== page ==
According to the philosopher John Locke (1632–1704), a person can be defined as ‘an intelligent being, having reason and reflection, which can consider itself in different times and places.’ By this definition, someone is defined as a person if they can think about themselves in the past, future, and conditional, and in a variety of different places. 
If a person has this quality of self-conscious recognition, what is the cause? Does consciousness reside in their body, their brain, or their ‘soul’? If that person has had a serious accident rendering them unconscious and without brain function -so that the body is still alive but the mind is no longer self-conscious nor could ever be again-Is the body still to be regarded as a person? If not, then how can the physical body alone be that which makes them a person?
If the Eveleigh Railway Workshops are emptied of most of their machines and other heritage items, how can they still be considered to be the Eveleigh Railway Workshops? How much can be removed, before it becomes an empty shell? When the contents of a container are removed, is it still a container?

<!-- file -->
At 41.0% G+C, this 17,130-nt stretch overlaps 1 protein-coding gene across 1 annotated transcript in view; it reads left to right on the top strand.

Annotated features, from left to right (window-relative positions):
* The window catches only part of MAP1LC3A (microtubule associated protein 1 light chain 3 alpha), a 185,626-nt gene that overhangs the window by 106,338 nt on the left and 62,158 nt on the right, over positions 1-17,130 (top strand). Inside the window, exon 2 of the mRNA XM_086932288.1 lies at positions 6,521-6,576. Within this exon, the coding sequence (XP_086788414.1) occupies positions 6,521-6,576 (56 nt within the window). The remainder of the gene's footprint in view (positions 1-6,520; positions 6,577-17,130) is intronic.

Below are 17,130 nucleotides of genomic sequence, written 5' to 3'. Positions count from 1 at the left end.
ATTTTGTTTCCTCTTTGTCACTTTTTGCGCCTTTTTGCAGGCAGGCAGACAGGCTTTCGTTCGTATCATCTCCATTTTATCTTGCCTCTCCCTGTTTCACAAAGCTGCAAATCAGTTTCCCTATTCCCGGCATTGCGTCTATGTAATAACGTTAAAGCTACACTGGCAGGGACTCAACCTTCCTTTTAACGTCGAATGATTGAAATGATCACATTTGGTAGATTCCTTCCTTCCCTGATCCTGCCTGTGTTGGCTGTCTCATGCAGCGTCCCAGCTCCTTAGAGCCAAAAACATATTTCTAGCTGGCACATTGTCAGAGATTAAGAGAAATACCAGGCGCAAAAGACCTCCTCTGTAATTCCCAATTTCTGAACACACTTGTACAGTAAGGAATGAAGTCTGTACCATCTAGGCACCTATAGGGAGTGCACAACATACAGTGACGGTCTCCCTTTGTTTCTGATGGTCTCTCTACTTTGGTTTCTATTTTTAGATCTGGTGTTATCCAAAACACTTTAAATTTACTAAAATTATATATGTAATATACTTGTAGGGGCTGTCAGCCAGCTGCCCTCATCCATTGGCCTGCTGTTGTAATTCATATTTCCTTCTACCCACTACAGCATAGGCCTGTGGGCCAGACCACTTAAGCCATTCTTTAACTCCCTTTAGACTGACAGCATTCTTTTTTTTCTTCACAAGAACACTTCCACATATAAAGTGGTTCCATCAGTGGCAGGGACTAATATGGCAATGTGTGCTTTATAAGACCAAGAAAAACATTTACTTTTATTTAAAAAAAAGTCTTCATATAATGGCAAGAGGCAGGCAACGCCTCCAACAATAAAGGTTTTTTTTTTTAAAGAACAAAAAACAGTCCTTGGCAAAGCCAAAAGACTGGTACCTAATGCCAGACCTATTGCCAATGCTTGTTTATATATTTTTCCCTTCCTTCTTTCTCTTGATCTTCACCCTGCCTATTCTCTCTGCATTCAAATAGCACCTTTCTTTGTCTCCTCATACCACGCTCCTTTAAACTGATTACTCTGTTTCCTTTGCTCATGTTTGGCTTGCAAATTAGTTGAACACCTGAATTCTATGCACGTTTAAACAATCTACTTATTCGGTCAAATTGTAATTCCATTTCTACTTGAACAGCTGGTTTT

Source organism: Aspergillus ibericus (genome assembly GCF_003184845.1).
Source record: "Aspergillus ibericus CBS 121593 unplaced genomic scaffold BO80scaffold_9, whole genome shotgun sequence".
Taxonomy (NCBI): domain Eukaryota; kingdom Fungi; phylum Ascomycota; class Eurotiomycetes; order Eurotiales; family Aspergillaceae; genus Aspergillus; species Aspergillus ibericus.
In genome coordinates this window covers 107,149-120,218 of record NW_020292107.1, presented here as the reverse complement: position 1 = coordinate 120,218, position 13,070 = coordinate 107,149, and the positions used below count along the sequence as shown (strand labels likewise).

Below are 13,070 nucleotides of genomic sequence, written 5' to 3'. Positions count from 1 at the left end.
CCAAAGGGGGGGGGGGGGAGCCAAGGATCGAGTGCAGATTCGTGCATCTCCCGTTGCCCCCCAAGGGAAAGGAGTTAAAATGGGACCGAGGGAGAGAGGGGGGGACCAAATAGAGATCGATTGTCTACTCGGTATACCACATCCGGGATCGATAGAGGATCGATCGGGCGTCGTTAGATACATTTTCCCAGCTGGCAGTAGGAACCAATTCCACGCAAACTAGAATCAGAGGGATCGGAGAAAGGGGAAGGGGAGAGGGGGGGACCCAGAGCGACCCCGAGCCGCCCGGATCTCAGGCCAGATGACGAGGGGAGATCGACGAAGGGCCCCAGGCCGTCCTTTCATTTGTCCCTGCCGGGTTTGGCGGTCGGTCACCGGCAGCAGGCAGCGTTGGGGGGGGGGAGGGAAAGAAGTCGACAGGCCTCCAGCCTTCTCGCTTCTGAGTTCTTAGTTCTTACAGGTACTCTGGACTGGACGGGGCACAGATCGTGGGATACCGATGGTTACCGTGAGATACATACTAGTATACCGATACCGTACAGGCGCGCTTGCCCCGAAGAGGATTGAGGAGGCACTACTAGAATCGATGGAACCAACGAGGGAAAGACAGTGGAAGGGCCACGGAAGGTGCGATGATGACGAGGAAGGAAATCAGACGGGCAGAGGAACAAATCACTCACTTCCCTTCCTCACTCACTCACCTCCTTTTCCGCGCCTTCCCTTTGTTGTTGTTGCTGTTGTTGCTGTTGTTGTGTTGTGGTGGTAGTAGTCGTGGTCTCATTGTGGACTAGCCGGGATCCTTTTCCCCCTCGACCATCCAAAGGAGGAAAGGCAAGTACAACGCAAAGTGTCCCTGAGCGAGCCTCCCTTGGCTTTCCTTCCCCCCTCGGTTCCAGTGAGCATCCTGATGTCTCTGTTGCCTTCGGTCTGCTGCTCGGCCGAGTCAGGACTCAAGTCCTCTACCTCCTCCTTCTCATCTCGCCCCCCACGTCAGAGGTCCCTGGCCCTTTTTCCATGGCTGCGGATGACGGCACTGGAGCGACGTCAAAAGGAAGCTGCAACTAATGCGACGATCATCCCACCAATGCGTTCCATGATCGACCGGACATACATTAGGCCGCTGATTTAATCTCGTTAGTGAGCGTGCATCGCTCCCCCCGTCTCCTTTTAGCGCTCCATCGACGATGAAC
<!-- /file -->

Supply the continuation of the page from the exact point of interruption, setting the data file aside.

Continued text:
What is a body without a mind or a soul?

More paintings of the Eveleigh Railway Workshops can be seen at my Eveleigh page on this blog.

Sunday, August 27, 2017

Let there be rock

plein air oil painting of excavation of sandstone between Harris and Mount Streets Pyrmont by industrial heritage artist Jane Bennett
Starting my painting of the 'Excavation between Harris and Mount Streets, Pyrmont'  2017 oil on canvas 51 x 61cm

  $3,500

Not far south of the Terminus Hotel, another formerly ignored and derelict site is being gentrified.
There was a 'no man's land' between Harris and Mount streets which was an overgrown wasteland, with the southern end used as a carpark for the past 3 decades.
plein air oil painting of  CSR Distillery, Harris and Mount Streets, Pyrmont from roof of Pyrmont Power Station by industrial heritage artist Jane Bennett
P241B 'Panorama from the roof of Pyrmont Power Station - from Harris St, Mount St to the CSR Distillery' 1991 oil on canvas 31 x 61cm
  $2,000